Using the Arduino for electronic music #2

How much of what we want can the Arduino do?

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This article is a continuation of Using the Arduino for electronic music #1, and picks up where that post left off.

By now we have discussed:

It’s now time to dig into the abilities of the Arduino, particularly it’s ability to handle analog to digital conversion, and digital to analog conversion.  Having done that, we can compare expected performance to the specifications listed in: The digital representation of modular synthesizer signals, and we can determine what an Arduino (and by extension the Euroduino eurorack synth module) is good for in electronic music.

What features are exposed by the Arduino, and the Euroduino?  Are there additional features in the native hardware of the  ATmega328P chip that are not supported in Arduino software or hardware?  Take a look at the following sections.

  • Analog input
  • Analog output
  • Digital input
  • Digital output

Analog input

Arduino

6 channels of 10 bit ADC

ArdGen_UNO

Your program can access the Arduino’s ADC converters using the Arduino AnalogRead command. The documentation for this command tells us that it takes about 100 microseconds (0.0001 s) to read one port.  this means that no more than 10,000 conversions can be made per second.  If all 6 ports are in use, then the sample rate for all channels can’t exceed 1,666.

The analog inputs on the Arduino connect to actual analog to digital converters (ADC) which convert analog signals to 10 bit binary numbers. 10 bits represents 1024 steps, a range of 0 to 1023.

Euroduino

4 channels of 10 bit ADCDSC07926

The Euroduino has the same capabilities as the Arduino Pro Mini that it is based on, but only 4 of the 6 ADC channels are exposed on the front panel by the 2 knobs and the 2 control voltage inputs.  If all 4 of these are in use, that means the Euroduino can sample all 4 at 10 bits 2,500 times a second.

To put this in perspective, a digital audio signal from a CD player samples a 16 bit value at 44K, or 44000 times a second.

It is clear that the Euroduino is not going to be processing audio, at least what we usually think of as audio – and that’s OK.  Knobs don’t need that kind of speed (how fast can you turn a knob?), and a control voltage signal (which is what these ports are designed to read) requires much less resolution.

ATmega328P

6 channels of 10 bit ADC

ATMEGA328P-AU TQFP32 AtmelThe microprocessor in its native state (without the overhead of the Arduino library) still has 6 ADCs. These produce 10 bit sample as often as 15,000 times a second according to the data sheet.   If all channels are being run, that would mean you can expect to get  2500 samples a second across all inputs.

The Arduino has an external clock, which overclocks the chip at 16 mhz.  When used without external clock support, the device runs at half that speed, 8 mhz.

Analog input: Will it perform?

It makes sense that the best performance will be seen from the bare chip, which runs without the overhead of the simplified Arduino environment.  Still, without going outside of the stock configuration, there is not much difference between the two.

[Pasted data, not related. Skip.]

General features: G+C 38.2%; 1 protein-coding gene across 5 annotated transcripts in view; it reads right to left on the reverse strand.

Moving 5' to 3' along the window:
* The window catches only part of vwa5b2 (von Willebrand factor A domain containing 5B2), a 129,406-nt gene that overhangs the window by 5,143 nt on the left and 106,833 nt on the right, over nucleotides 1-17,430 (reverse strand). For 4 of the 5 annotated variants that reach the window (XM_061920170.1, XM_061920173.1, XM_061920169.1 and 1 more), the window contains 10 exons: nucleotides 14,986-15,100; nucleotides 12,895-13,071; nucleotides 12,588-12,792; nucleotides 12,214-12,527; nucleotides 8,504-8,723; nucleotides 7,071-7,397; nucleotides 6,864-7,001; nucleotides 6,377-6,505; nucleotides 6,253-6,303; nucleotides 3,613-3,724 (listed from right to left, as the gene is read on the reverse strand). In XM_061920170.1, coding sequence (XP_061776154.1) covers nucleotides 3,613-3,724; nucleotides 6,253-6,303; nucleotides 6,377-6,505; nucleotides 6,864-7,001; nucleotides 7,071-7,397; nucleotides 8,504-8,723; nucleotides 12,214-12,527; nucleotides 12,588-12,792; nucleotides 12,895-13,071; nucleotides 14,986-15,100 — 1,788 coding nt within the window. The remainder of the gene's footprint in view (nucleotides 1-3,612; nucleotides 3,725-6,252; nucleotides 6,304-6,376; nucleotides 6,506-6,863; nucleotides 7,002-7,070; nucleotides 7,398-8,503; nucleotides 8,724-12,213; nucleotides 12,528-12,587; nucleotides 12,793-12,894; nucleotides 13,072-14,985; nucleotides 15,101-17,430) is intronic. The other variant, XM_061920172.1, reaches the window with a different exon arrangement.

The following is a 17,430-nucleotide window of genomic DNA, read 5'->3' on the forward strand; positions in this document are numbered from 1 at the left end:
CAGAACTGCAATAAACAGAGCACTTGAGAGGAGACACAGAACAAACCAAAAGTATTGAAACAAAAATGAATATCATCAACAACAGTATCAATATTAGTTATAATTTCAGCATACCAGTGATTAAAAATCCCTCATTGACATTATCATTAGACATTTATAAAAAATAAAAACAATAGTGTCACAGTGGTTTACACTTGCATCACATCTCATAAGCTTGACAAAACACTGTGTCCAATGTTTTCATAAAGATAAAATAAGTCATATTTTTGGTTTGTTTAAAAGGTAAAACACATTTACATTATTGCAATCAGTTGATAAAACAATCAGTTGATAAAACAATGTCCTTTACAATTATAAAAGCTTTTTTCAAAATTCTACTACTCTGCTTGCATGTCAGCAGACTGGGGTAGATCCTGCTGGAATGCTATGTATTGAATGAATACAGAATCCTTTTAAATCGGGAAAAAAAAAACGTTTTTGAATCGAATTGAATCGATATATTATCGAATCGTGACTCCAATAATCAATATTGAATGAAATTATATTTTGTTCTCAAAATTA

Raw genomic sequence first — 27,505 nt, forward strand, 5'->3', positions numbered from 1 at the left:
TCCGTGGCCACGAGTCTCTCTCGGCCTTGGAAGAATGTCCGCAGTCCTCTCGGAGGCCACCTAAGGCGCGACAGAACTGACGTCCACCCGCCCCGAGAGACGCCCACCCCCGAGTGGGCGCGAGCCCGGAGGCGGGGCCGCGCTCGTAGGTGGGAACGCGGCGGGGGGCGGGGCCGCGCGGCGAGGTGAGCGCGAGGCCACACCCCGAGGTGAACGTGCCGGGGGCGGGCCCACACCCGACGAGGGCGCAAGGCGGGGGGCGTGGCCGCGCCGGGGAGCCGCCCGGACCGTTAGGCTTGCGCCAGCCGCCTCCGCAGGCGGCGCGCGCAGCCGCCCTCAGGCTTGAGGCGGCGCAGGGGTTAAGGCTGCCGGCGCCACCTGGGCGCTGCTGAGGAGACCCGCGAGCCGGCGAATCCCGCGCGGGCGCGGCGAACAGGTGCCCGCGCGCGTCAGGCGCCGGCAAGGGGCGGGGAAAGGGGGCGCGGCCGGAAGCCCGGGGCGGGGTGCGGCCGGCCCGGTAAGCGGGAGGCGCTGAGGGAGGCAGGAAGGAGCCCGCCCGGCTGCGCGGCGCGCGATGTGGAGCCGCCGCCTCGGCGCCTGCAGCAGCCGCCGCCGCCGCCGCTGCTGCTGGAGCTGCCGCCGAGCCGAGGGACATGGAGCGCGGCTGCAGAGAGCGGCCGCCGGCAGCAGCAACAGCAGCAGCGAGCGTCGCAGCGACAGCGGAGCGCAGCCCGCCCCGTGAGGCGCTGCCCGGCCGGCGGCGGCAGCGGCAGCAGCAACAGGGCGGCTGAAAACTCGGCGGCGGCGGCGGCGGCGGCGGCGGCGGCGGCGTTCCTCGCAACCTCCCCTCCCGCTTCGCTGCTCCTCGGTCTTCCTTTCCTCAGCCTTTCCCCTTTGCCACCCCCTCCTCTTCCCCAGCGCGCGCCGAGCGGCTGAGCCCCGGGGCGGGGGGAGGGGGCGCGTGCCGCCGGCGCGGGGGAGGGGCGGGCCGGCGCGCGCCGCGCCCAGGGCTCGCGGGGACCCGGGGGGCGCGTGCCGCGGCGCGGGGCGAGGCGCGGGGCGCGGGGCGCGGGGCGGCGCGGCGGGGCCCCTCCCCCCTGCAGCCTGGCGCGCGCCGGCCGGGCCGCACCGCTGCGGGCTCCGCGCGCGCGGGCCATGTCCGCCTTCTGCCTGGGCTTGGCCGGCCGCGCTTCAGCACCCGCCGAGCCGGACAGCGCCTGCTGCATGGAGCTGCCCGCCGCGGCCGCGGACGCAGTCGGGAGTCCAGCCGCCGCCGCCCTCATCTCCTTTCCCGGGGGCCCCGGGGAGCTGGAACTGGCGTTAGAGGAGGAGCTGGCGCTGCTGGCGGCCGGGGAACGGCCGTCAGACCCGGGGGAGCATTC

For quality audio? No.

It is clear that the Arduino and Euroduino are not going to be processing audio, at least at the sort of rates we usually associate with audio – and that’s OK.  The Euroduino does not claim to process audio (all the analog ports are marked for control voltage), and the knobs do not need a very fast sample rate at all to perform well.

For quality LFO signals? Mixed.

Control voltage signals require much less resolution, although that resolution varies according to the signal type (The digital representation of modular synthesizer signals).  All types will perform well at the stock sample rates, both within the Arduino environment, and outside of it.  Where they vary is bit depth.  A LFO signal is still an audio level signal, and as such needs between 12 and 16 bits of depth.  Since the Arduino (etc.) only provide 10 bits ADC at best, the quality is still going to be sub-par.

For envelope and volume modulation CV?  Excellent.

For the DC, 0 to 5 volt signals that are used for volume and filter envelopes, 10 bits should be more than enough, and available sample rates sample rate is well below the available limit.

For 1 volt per octave control signals? Almost good enough.

Although the stock sample rate is probably in the range of just fine to great, the bit depth is barely adequate.  Ideally the bit depth would be at least 12 bits in order to represent tuning and smooth glissandos in higher registers, and we only have 10 at most.  1024 steps will not produce a smooth transition between values when mapped to high frequencies there will be some stair stepping (zipper noise) – just the sort of noticeable, annoying artifact that has always given digital electronic music a bad name.  It’s a pity, because that is the sort of thing I would really like to be able to process.

Conclusion

Decidedly a mixed bag. Although there are some digital modules out there that perform as well (or poorly) as the Arduino does, do we really want to be like them?  It is probably best if you limit your ideas to implementations that process: